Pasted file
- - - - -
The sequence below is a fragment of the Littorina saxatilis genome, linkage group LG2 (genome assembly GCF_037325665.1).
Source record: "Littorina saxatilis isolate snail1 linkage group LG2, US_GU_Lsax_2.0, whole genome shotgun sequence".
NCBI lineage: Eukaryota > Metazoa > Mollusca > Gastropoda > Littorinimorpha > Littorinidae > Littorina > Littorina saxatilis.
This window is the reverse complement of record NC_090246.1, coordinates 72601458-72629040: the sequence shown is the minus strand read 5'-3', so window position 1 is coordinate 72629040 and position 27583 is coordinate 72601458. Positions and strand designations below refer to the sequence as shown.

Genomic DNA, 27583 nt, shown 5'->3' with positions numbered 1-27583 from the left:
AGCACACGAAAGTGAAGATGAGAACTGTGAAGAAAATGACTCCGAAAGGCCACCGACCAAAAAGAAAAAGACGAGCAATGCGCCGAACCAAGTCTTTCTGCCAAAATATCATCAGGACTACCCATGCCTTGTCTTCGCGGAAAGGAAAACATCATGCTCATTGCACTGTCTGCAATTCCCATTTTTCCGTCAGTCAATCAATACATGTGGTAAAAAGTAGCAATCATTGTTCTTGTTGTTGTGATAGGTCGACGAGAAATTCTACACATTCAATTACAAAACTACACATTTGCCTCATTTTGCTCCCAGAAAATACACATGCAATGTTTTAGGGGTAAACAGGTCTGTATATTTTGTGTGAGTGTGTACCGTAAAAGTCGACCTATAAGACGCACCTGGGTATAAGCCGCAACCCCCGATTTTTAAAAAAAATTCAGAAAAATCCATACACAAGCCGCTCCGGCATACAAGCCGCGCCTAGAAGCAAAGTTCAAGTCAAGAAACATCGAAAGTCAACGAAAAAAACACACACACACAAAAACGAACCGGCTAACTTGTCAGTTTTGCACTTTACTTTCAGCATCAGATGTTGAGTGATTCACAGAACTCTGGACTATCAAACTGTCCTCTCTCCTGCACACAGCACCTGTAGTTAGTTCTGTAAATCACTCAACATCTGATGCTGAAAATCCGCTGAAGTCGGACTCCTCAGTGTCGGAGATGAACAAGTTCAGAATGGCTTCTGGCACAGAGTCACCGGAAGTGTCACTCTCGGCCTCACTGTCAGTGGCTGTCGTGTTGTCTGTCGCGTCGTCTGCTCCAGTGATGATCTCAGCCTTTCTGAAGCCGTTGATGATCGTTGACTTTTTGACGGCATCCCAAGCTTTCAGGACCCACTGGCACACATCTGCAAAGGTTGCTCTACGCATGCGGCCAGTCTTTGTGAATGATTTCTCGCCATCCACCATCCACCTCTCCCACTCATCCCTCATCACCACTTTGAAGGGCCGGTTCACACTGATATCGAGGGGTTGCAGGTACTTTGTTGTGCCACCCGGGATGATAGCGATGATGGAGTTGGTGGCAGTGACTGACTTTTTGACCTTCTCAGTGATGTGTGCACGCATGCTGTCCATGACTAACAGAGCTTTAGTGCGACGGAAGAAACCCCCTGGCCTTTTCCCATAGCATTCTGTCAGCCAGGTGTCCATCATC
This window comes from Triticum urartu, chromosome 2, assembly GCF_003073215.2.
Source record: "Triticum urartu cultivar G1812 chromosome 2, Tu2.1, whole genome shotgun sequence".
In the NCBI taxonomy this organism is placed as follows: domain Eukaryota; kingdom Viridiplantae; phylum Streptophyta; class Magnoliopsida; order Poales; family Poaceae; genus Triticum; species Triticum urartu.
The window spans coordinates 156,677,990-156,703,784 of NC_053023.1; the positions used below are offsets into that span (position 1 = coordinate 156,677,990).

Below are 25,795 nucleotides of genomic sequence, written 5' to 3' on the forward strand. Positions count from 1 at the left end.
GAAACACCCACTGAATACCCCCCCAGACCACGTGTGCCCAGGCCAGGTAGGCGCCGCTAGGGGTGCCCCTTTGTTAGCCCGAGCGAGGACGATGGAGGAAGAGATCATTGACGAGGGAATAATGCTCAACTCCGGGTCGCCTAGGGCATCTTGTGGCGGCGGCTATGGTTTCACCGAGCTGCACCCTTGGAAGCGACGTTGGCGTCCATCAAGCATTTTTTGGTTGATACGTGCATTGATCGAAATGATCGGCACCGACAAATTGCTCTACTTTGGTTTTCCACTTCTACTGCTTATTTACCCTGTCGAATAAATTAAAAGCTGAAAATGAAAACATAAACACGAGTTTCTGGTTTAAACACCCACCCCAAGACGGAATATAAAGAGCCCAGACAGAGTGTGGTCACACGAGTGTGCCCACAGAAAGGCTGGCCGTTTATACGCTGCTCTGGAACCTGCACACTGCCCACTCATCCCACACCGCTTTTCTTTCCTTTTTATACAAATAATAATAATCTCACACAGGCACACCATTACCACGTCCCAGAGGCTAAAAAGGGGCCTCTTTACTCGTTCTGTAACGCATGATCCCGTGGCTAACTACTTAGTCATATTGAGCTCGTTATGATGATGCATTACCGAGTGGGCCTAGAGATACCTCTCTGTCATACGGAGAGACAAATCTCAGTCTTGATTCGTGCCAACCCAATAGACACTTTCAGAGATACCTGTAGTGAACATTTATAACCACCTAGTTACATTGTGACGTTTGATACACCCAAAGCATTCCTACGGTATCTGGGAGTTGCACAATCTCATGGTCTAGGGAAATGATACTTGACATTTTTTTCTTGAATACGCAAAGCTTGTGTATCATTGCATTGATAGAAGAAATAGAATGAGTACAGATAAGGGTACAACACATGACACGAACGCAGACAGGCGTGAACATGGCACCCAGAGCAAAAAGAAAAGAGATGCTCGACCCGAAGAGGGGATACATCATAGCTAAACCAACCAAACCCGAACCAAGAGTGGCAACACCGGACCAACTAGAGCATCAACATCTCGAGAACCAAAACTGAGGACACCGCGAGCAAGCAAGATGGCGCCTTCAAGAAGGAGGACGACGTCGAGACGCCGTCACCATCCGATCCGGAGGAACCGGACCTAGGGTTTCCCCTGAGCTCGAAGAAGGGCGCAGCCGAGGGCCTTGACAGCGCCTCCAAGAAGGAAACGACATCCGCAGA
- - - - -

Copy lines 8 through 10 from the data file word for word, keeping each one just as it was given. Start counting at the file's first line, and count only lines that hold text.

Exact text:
Source record: "Triticum urartu cultivar G1812 chromosome 2, Tu2.1, whole genome shotgun sequence".
In the NCBI taxonomy this organism is placed as follows: domain Eukaryota; kingdom Viridiplantae; phylum Streptophyta; class Magnoliopsida; order Poales; family Poaceae; genus Triticum; species Triticum urartu.
The window spans coordinates 156,677,990-156,703,784 of NC_053023.1; the positions used below are offsets into that span (position 1 = coordinate 156,677,990).